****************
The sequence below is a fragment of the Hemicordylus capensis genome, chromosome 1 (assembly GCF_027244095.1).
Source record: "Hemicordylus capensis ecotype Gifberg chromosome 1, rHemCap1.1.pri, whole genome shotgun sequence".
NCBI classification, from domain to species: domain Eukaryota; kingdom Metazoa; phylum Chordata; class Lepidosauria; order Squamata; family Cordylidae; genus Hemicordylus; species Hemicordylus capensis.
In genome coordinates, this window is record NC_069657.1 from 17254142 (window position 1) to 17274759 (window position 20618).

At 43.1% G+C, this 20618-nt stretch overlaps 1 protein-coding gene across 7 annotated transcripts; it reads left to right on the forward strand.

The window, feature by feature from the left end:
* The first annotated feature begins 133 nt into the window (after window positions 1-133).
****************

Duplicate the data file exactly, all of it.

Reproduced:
The sequence below is a fragment of the Hemicordylus capensis genome, chromosome 1 (assembly GCF_027244095.1).
Source record: "Hemicordylus capensis ecotype Gifberg chromosome 1, rHemCap1.1.pri, whole genome shotgun sequence".
NCBI classification, from domain to species: domain Eukaryota; kingdom Metazoa; phylum Chordata; class Lepidosauria; order Squamata; family Cordylidae; genus Hemicordylus; species Hemicordylus capensis.
In genome coordinates, this window is record NC_069657.1 from 17254142 (window position 1) to 17274759 (window position 20618).

At 43.1% G+C, this 20618-nt stretch overlaps 1 protein-coding gene across 7 annotated transcripts; it reads left to right on the forward strand.

The window, feature by feature from the left end:
* The first annotated feature begins 133 nt into the window (after window positions 1-133).